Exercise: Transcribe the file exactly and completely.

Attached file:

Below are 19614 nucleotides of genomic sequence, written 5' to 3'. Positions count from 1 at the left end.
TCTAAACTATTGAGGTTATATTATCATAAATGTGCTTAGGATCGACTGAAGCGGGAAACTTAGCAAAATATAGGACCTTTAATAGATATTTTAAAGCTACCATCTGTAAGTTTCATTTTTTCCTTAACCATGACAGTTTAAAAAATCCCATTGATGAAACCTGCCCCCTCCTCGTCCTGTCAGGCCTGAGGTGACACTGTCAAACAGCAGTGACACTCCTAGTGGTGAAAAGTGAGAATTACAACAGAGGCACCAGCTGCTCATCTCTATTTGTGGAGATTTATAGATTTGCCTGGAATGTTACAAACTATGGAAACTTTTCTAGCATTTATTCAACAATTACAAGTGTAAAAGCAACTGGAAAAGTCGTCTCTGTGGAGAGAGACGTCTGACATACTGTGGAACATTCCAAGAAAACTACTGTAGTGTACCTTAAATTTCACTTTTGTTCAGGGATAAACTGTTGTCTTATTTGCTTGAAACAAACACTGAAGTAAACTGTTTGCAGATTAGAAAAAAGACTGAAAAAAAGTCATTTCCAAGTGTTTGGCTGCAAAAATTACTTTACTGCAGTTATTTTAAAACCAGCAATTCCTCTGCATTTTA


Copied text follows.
Below are 19614 nucleotides of genomic sequence, written 5' to 3'. Positions count from 1 at the left end.
TCTAAACTATTGAGGTTATATTATCATAAATGTGCTTAGGATCGACTGAAGCGGGAAACTTAGCAAAATATAGGACCTTTAATAGATATTTTAAAGCTACCATCTGTAAGTTTCATTTTTTCCTTAACCATGACAGTTTAAAAAATCCCATTGATGAAACCTGCCCCCTCCTCGTCCTGTCAGGCCTGAGGTGACACTGTCAAACAGCAGTGACACTCCTAGTGGTGAAAAGTGAGAATTACAACAGAGGCACCAGCTGCTCATCTCTATTTGTGGAGATTTATAGATTTGCCTGGAATGTTACAAACTATGGAAACTTTTCTAGCATTTATTCAACAATTACAAGTGTAAAAGCAACTGGAAAAGTCGTCTCTGTGGAGAGAGACGTCTGACATACTGTGGAACATTCCAAGAAAACTACTGTAGTGTACCTTAAATTTCACTTTTGTTCAGGGATAAACTGTTGTCTTATTTGCTTGAAACAAACACTGAAGTAAACTGTTTGCAGATTAGAAAAAAGACTGAAAAAAAGTCATTTCCAAGTGTTTGGCTGCAAAAATTACTTTACTGCAGTTATTTTAAAACCAGCAATTCCTCTGCATTTTA